The use of technology like big data, machine learning, and artificial intelligence makes contact between businesses and consumers easier and offers products and services that closely match the customer’s preferences.
Streaming services know what your next favourite series will be, electronics stores choose products that are compatible with and necessary for your purchase…It’s not a coincidence. It’s all about the application of a series of algorithms and technology that study our buying behaviour and our internet browsing habits to offer us something that matches our preferences. Big data knows you better than anybody.
Think about it. If you would trust the recommendations of the person who runs a local business in your neighbourhood, why would you not trust the companies who are guided by your buying and browsing habits? According to this study from the US, 59% of people that have experienced this type of personalization believe it influences their decision to buy.
Companies that know how to manage the clues found in data won’t offer you the biggest sellers, but rather what is the best match for you, because they know your favourite colour and the way you like to dress from your buying history and the products you frequently look at.
This personalization is not just for online business. Retailer Nordstrom was a pioneer among bricks and mortar stores with the installation of sensors in their stores which detect patterns of interest. For example, they picked up on where people stopped to look, where people were headed and where they spent less time. The sensors compiled all of this data for the purpose of improving the experience for its customers and offering products in the best way possible.
The key to big data is knowing how to monetize the ocean of data that comes out of browsing habits and capturing leads (e.g. the information gathered through questionnaires). Entrepreneur and creator of Tesla Elon Musk says that “big data changes relationship models between companies and consumers” and confirmed that those who buy a Tesla are the owners of the car but not of the data that the car collects. This data is used by Musk’s company to continue innovating and making improvements and perhaps to branch out into new lines of business.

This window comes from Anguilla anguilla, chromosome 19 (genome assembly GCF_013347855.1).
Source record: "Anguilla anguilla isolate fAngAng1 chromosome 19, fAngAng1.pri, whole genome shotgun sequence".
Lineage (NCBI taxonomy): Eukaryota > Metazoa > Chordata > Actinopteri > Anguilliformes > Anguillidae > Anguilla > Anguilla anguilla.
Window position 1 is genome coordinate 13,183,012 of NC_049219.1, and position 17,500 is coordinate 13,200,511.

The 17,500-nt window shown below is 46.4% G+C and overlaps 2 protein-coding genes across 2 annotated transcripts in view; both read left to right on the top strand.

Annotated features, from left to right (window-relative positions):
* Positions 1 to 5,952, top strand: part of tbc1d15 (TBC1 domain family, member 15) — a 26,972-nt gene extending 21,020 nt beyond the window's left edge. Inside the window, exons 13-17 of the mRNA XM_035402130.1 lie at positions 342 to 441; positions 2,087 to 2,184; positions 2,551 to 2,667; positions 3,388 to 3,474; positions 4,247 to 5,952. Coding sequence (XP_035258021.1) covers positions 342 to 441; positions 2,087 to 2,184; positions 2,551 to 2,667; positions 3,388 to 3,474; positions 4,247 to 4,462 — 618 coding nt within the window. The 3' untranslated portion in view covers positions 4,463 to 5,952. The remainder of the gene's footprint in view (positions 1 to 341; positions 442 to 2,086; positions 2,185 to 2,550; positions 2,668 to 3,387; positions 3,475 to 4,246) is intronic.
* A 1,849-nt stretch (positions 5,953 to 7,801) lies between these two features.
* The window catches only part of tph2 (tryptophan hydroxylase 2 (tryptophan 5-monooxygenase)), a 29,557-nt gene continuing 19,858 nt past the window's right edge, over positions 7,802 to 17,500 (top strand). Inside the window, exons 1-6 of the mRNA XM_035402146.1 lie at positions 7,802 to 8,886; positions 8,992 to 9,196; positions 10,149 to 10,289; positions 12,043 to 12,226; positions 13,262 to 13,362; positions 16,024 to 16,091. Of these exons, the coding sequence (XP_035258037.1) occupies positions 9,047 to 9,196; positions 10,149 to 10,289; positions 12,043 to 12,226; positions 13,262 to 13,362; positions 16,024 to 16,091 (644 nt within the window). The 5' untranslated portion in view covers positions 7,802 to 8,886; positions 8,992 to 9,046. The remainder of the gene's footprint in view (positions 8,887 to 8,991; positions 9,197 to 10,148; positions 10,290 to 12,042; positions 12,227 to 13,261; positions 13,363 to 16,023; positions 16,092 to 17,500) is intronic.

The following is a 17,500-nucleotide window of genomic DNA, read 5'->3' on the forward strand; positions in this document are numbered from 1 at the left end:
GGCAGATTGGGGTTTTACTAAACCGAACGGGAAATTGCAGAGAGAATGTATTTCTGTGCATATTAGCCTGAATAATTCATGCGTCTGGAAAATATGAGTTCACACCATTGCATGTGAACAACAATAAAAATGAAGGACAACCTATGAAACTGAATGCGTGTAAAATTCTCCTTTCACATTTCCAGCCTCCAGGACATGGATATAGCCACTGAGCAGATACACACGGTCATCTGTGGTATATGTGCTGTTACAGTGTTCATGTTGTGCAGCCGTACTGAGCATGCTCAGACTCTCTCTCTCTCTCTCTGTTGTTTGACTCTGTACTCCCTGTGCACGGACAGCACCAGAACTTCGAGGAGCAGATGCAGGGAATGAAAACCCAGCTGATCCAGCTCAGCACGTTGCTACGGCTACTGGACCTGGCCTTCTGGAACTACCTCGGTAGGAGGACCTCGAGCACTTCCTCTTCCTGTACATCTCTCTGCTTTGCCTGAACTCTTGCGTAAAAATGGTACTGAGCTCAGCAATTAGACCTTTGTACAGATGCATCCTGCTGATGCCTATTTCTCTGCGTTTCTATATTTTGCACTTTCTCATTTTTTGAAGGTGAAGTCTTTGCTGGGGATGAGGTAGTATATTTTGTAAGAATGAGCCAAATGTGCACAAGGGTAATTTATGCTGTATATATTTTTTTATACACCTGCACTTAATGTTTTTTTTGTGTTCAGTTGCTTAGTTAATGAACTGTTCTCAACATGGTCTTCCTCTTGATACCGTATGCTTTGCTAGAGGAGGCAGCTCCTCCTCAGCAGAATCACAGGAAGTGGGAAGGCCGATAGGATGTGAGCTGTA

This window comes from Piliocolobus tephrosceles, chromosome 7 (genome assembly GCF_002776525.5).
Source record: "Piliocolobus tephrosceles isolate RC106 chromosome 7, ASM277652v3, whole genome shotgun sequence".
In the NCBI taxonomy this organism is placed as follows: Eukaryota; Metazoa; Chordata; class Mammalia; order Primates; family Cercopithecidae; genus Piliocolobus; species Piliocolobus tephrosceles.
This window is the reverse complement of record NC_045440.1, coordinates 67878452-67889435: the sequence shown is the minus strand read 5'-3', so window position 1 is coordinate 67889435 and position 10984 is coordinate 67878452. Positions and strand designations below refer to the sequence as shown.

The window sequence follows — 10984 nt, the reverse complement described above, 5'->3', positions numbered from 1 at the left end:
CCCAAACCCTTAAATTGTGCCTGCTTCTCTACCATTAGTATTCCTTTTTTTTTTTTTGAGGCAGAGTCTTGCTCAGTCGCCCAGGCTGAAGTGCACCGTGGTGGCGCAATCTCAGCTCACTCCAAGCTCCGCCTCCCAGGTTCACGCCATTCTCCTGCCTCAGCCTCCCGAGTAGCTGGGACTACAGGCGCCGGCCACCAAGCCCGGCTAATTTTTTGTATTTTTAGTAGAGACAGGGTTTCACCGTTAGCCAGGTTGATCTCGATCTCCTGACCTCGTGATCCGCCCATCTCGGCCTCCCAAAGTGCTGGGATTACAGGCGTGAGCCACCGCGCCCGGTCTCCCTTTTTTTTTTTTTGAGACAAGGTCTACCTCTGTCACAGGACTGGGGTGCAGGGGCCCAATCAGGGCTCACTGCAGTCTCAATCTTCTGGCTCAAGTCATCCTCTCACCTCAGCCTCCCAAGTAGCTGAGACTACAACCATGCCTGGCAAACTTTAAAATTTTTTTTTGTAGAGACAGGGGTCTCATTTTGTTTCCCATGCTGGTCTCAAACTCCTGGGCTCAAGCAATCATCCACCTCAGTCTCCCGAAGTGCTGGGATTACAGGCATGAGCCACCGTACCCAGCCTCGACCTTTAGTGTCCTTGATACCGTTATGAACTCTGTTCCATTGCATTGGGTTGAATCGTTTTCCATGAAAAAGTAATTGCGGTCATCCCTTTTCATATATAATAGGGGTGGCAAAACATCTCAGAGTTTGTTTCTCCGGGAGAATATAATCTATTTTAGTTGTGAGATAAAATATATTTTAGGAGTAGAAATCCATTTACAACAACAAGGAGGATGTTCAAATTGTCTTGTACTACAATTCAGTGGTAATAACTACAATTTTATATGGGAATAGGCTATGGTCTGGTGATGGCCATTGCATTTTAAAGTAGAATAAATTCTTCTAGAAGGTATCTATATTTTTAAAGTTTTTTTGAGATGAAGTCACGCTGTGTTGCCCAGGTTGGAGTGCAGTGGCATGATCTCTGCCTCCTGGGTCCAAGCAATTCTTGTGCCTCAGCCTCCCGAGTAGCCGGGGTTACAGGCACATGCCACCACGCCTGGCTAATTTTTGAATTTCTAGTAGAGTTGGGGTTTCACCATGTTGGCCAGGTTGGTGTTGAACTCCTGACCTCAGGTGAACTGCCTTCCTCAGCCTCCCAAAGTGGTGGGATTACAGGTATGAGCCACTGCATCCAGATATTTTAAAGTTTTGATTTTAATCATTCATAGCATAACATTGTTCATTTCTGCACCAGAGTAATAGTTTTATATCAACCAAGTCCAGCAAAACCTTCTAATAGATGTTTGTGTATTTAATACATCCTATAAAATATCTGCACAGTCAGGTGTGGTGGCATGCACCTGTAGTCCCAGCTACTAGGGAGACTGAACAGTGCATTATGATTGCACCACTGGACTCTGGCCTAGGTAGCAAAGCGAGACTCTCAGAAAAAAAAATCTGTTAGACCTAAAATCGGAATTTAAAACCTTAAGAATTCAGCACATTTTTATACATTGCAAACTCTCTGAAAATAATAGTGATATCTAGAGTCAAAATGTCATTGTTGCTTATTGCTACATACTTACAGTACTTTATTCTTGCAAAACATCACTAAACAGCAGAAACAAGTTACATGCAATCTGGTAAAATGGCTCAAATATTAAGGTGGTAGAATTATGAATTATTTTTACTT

Big data and privacy
It seems to be a win-win arrangement between buyers and companies, right? The data we voluntarily provide in our daily digital lives is sent to them via applications with geolocation (and that way you show how much you like to travel), the use of sport gadgets (you’re going to need clothes and accessories for all those training sessions) or our Black Mirror marathon (you will probably like other science fiction series in their catalogue too…).
Everything we have told you so far about big data is great, but there is a tiny pitfall related to privacy and the use of data, and the Cambridge Analytica scandals and others like it have left a stain of constant concern surrounding privacy and the handing over of our data, however innocent it might all seem to begin with.